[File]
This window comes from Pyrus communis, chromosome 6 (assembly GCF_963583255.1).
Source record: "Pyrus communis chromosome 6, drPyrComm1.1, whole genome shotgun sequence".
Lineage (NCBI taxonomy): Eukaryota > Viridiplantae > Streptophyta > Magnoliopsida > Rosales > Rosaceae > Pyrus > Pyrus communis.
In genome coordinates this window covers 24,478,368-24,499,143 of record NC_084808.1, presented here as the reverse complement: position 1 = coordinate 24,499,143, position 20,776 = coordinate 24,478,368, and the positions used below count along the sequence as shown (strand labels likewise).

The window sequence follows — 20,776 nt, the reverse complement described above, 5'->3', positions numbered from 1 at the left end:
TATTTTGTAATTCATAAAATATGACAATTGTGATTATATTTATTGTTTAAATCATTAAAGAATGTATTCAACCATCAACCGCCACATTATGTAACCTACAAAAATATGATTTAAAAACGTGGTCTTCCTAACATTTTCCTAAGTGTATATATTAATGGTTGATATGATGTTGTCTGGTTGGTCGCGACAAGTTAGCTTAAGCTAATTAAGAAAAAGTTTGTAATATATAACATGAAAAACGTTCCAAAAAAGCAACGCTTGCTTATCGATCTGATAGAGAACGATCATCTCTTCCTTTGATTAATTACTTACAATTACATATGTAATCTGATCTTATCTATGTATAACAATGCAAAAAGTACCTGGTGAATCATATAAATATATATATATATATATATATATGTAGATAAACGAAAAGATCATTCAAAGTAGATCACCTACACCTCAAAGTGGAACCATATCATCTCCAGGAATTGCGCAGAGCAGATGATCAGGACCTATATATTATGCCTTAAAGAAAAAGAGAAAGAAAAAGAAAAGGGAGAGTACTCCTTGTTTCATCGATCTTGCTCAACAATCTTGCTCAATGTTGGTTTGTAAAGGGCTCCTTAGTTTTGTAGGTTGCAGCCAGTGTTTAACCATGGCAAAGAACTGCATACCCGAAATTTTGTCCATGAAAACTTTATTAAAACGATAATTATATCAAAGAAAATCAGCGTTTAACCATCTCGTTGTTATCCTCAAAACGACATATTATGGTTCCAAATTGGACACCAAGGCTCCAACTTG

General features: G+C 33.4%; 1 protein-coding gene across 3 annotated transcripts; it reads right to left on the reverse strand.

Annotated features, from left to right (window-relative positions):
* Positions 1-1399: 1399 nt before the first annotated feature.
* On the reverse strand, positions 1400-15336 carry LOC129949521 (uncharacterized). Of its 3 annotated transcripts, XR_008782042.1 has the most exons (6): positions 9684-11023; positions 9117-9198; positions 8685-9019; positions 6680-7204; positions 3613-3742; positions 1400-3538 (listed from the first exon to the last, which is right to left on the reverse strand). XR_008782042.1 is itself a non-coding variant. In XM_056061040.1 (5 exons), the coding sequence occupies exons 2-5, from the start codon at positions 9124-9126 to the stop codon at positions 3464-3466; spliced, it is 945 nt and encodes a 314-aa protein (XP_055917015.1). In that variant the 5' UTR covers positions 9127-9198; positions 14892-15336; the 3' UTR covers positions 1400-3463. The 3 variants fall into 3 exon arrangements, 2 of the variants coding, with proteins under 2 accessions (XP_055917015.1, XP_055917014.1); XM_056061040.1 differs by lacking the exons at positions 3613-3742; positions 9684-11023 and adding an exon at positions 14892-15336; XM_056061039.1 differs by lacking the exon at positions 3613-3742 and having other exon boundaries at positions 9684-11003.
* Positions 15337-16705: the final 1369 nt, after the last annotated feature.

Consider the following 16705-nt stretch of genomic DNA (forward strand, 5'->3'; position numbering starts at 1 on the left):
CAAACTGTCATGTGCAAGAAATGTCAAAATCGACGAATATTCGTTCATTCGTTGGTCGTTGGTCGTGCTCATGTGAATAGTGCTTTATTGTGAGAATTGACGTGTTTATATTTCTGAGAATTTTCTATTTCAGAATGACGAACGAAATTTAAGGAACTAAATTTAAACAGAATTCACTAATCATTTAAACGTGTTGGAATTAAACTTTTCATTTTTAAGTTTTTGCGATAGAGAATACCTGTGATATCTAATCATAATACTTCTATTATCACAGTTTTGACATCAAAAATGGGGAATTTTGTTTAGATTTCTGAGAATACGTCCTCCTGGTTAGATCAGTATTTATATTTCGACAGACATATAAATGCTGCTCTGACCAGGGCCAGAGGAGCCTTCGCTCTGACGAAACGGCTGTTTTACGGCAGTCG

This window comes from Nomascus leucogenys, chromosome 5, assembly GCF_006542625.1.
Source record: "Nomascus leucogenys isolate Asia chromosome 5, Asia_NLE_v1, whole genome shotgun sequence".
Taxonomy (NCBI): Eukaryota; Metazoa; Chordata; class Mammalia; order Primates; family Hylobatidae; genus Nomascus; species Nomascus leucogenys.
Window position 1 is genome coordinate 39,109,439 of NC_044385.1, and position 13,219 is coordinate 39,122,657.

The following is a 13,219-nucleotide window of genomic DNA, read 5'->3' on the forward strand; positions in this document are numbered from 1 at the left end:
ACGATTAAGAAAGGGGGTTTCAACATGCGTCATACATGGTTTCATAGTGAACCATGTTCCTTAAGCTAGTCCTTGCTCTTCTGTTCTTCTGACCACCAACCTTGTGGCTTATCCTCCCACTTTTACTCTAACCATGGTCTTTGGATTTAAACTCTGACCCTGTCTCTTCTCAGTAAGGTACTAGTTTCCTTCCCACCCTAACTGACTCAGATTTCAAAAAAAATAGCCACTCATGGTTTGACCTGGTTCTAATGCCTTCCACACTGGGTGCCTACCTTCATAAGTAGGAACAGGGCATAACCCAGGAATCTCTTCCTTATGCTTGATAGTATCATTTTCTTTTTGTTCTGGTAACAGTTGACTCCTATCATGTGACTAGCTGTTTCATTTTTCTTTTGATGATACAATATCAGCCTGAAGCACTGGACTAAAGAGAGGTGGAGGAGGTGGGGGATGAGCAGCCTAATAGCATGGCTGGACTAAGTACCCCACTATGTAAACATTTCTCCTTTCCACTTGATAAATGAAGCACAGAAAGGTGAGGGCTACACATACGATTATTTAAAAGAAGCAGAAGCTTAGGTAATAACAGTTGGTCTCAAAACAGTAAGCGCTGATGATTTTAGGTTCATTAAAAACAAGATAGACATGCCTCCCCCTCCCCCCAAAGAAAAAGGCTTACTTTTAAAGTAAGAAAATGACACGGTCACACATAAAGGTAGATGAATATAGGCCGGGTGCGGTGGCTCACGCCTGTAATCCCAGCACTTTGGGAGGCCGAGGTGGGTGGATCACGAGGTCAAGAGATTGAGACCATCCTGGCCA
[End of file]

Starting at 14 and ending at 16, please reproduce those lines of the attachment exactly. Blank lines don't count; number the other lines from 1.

This window comes from Nomascus leucogenys, chromosome 5, assembly GCF_006542625.1.
Source record: "Nomascus leucogenys isolate Asia chromosome 5, Asia_NLE_v1, whole genome shotgun sequence".
Taxonomy (NCBI): Eukaryota; Metazoa; Chordata; class Mammalia; order Primates; family Hylobatidae; genus Nomascus; species Nomascus leucogenys.